by Hatim Suleiman
Amsterdam – On Sunday, June 15, a group of Arab writers, artists and journalists, gathered in the famous pop venue the Melkweg, to tell their stories in word, song, film, and theater. This event called Reporting Change – Stories from The Arab Region, was organized by World Press Photo and Human Rights Watch. The program featured music and keynote addresses by Reem Maged and Yassin Al-Haj Saleh.
The Egyptian TV journalist Reem Maged is one of the major voices of the revolution on Egyptian TV between 2011 and 2013. Yassin Al-Haj Saleh is a Syrian writer and political activist. Photojournalists from Algeria, Tunis and Egypt talked about their work, and you had to choose between watching the keynotes or the movies, ‘Return to Homs and ‘E-Team’, which we (Charlie Crooijmans and me) had to skip.
There was also a play especially made for the occasion, telling the story of the revolution through the eyes of two women. All of these stories tell so much more than what the mainstream media present us, far more human and therefore easier to identify with.
Keynote address by Reem Maged
In her touching speech Maged reflected on the past three years, remembering a few scenes from Tahrir square which changed her forever. She recalled the difficult decisions of choosing between being “on air or being on the square”, and the later decision to quit her TV job in the polarized sphere that followed the ouster of ex-president Morsi because after all “a half truth is a whole lie”.
She is sorry that many of her fellow journalists gave up their professionalism, as they believed the country is in a war which changes priorities (against the Muslim Brotherhood and Islamist terrorism). It is a choice she doesn’t understand. For her a journalist’s professional values and ethics are just as valid as those of medical doctors: if tampered with, it could kill.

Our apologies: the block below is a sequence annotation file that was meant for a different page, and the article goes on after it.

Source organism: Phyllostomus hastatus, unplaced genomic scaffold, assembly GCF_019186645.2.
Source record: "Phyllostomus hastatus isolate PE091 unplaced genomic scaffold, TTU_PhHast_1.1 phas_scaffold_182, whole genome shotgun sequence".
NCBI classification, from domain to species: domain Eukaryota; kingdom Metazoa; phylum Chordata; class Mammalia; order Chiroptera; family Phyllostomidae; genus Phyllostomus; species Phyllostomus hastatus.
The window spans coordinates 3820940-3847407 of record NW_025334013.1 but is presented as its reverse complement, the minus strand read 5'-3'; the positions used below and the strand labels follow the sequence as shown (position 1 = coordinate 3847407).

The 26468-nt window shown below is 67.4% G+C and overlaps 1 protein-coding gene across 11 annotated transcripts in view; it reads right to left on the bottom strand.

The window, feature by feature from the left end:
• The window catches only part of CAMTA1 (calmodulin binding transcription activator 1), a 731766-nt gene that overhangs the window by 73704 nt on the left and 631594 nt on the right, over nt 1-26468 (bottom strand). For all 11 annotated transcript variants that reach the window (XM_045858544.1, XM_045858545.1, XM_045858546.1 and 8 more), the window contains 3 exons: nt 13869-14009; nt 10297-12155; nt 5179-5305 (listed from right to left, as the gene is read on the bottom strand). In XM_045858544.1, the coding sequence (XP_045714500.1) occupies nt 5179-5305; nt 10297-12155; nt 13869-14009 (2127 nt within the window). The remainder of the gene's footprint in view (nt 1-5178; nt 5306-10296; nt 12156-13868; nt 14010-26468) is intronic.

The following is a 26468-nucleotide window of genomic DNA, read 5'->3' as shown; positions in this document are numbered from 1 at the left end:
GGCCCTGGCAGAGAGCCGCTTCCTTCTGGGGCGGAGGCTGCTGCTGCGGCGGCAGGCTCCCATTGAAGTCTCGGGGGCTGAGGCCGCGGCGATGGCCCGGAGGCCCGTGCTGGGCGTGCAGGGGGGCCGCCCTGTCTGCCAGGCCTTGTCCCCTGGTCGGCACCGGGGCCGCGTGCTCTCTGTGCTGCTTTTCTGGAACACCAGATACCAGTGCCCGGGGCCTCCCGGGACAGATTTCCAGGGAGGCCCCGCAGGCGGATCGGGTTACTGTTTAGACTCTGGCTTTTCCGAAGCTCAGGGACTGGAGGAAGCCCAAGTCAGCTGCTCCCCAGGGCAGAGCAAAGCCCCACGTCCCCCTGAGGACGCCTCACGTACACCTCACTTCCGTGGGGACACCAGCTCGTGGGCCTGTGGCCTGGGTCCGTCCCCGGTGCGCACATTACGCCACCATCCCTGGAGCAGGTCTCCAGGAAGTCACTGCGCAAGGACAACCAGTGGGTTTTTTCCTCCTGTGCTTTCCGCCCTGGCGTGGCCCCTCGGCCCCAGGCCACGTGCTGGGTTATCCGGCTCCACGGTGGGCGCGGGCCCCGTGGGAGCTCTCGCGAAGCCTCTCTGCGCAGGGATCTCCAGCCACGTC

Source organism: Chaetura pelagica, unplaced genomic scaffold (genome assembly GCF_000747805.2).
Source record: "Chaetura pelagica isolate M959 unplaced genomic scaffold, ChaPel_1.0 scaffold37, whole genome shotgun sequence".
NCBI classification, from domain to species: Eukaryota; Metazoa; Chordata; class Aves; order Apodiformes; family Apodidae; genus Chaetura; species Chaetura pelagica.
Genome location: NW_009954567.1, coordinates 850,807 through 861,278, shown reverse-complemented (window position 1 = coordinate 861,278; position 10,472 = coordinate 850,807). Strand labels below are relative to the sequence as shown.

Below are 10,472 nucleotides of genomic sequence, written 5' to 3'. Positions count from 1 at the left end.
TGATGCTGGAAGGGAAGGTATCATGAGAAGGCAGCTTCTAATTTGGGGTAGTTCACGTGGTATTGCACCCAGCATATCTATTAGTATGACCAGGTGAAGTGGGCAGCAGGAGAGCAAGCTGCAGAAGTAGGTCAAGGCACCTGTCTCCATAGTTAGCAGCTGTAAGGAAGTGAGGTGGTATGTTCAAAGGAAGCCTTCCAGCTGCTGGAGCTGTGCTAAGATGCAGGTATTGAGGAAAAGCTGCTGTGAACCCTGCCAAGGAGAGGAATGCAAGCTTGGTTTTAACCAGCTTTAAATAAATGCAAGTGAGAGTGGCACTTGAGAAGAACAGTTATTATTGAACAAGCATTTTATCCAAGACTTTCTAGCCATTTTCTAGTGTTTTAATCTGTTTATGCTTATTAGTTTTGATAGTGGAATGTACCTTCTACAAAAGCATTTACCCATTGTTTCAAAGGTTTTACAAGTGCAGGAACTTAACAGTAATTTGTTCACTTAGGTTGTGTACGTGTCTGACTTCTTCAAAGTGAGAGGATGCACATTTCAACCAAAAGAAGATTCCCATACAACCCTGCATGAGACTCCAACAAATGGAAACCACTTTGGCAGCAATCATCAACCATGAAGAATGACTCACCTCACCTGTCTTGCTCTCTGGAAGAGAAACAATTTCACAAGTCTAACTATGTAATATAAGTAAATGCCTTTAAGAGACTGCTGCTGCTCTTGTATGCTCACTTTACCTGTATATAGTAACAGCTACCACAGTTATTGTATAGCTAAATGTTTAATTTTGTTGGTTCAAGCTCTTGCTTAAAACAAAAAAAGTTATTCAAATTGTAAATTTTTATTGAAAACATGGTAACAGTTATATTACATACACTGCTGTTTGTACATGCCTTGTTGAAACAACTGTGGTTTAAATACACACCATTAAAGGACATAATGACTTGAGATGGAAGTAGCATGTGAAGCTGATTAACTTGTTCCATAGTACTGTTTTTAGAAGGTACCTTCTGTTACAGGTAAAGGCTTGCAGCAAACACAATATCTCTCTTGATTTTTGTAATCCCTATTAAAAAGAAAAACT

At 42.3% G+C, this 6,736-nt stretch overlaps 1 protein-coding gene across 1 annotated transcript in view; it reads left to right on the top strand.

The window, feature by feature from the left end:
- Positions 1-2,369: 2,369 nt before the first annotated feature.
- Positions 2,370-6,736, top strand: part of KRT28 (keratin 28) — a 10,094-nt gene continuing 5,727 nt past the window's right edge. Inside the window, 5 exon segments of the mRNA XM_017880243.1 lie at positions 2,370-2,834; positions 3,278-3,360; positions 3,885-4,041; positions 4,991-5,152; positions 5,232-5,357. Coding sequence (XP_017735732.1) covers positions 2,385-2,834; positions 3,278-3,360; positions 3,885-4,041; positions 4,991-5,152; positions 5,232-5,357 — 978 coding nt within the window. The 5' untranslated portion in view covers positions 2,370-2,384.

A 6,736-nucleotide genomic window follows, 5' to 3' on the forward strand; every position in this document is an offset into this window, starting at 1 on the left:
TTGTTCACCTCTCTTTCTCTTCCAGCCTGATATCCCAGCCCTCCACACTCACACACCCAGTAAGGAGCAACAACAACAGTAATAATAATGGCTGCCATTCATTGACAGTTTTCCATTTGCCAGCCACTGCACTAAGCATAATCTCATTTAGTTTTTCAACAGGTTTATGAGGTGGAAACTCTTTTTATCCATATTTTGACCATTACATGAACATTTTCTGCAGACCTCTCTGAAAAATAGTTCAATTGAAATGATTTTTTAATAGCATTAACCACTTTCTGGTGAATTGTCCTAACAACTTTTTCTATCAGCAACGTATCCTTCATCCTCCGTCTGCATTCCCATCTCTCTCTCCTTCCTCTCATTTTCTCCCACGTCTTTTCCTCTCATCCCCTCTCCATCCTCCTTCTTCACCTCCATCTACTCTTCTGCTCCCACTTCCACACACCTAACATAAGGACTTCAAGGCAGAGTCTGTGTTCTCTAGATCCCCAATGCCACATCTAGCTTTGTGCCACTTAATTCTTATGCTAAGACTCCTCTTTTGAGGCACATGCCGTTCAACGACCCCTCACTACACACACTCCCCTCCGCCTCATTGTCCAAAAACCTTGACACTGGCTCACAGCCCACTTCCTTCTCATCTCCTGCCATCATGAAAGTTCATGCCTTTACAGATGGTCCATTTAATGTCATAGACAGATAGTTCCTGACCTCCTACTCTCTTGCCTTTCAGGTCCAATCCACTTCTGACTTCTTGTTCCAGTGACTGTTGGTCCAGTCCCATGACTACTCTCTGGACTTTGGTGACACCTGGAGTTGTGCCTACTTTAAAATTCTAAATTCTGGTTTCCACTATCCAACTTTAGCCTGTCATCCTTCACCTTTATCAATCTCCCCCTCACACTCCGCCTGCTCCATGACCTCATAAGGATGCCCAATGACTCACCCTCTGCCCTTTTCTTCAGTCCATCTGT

Documenting life in the Arab region
Nadia Benchallal, a French Algerian photographer who grew up in France, made a reverse crossing of the Mediterranean in 1992 from France to Algeria that her parents left in the 1950s. She went at a time when the country was entering a bloody civil war that lasted through most of the 1990s. In her work Nadia focused on the private sphere of ordinary people -especially women- going through their daily life amidst the conflict. It is a beautiful collection of shots of life in the Algeria of the nineties, even one from a Miss Algeria selection competition!
Egyptian photographer Roger Anis’ photos tell a story of hardships of an economy largely dependent on tourism, with no tourists. The Algerian Oualid Khelifi photos tell a story of marginalized and alienated Tuareg people. The Tunisian Salim Harbi exposed the repressive nature of a controversial Tunisian drugs law.
‘We have seen a revolution’
The actresses Nazmiye Oral and Maryam Hassouni performed in a play called ‘we have seen a revolution’. The actresses played the parts of two women, one from Egypt and the other from Libya. Each woman took her turn to tell the audience about her experiences, which were completely different from one another. But both have the urge to show and tell the stories in photos or reports.
Nazmiye Oral played the Libyan Hanan Salah who works for Human Rights Watch in Libya. The real Hanan Salah, was also present at the theater – afterwards there was a short interview – said the most tragic thing in Libya is the fact that there are more weapons than people and nobody can do a thing about it. As an outsider Salah had no difficulties in being a woman.